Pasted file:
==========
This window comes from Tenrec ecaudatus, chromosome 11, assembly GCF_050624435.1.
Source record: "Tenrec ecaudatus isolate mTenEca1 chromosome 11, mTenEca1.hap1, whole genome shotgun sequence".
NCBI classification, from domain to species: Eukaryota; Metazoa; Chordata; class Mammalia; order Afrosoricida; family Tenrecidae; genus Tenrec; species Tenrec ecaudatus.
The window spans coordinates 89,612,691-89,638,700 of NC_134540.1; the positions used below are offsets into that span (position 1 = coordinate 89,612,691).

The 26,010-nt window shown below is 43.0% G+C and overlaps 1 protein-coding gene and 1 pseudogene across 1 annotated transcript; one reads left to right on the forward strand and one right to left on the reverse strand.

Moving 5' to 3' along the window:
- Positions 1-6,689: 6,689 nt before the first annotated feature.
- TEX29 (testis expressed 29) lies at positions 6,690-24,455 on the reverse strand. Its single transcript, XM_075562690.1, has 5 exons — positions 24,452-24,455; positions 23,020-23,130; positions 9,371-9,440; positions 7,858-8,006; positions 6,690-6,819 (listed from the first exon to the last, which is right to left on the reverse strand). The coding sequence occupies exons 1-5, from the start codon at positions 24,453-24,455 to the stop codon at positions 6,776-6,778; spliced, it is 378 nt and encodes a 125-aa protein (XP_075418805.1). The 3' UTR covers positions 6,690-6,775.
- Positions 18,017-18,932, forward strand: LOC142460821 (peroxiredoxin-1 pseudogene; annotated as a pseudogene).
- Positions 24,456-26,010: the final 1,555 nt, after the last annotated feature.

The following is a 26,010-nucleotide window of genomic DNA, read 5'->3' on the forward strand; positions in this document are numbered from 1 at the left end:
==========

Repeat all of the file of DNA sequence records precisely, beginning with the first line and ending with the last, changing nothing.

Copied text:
This window comes from Tenrec ecaudatus, chromosome 11, assembly GCF_050624435.1.
Source record: "Tenrec ecaudatus isolate mTenEca1 chromosome 11, mTenEca1.hap1, whole genome shotgun sequence".
NCBI classification, from domain to species: Eukaryota; Metazoa; Chordata; class Mammalia; order Afrosoricida; family Tenrecidae; genus Tenrec; species Tenrec ecaudatus.
The window spans coordinates 89,612,691-89,638,700 of NC_134540.1; the positions used below are offsets into that span (position 1 = coordinate 89,612,691).

The 26,010-nt window shown below is 43.0% G+C and overlaps 1 protein-coding gene and 1 pseudogene across 1 annotated transcript; one reads left to right on the forward strand and one right to left on the reverse strand.

Moving 5' to 3' along the window:
- Positions 1-6,689: 6,689 nt before the first annotated feature.
- TEX29 (testis expressed 29) lies at positions 6,690-24,455 on the reverse strand. Its single transcript, XM_075562690.1, has 5 exons — positions 24,452-24,455; positions 23,020-23,130; positions 9,371-9,440; positions 7,858-8,006; positions 6,690-6,819 (listed from the first exon to the last, which is right to left on the reverse strand). The coding sequence occupies exons 1-5, from the start codon at positions 24,453-24,455 to the stop codon at positions 6,776-6,778; spliced, it is 378 nt and encodes a 125-aa protein (XP_075418805.1). The 3' UTR covers positions 6,690-6,775.
- Positions 18,017-18,932, forward strand: LOC142460821 (peroxiredoxin-1 pseudogene; annotated as a pseudogene).
- Positions 24,456-26,010: the final 1,555 nt, after the last annotated feature.

The following is a 26,010-nucleotide window of genomic DNA, read 5'->3' on the forward strand; positions in this document are numbered from 1 at the left end: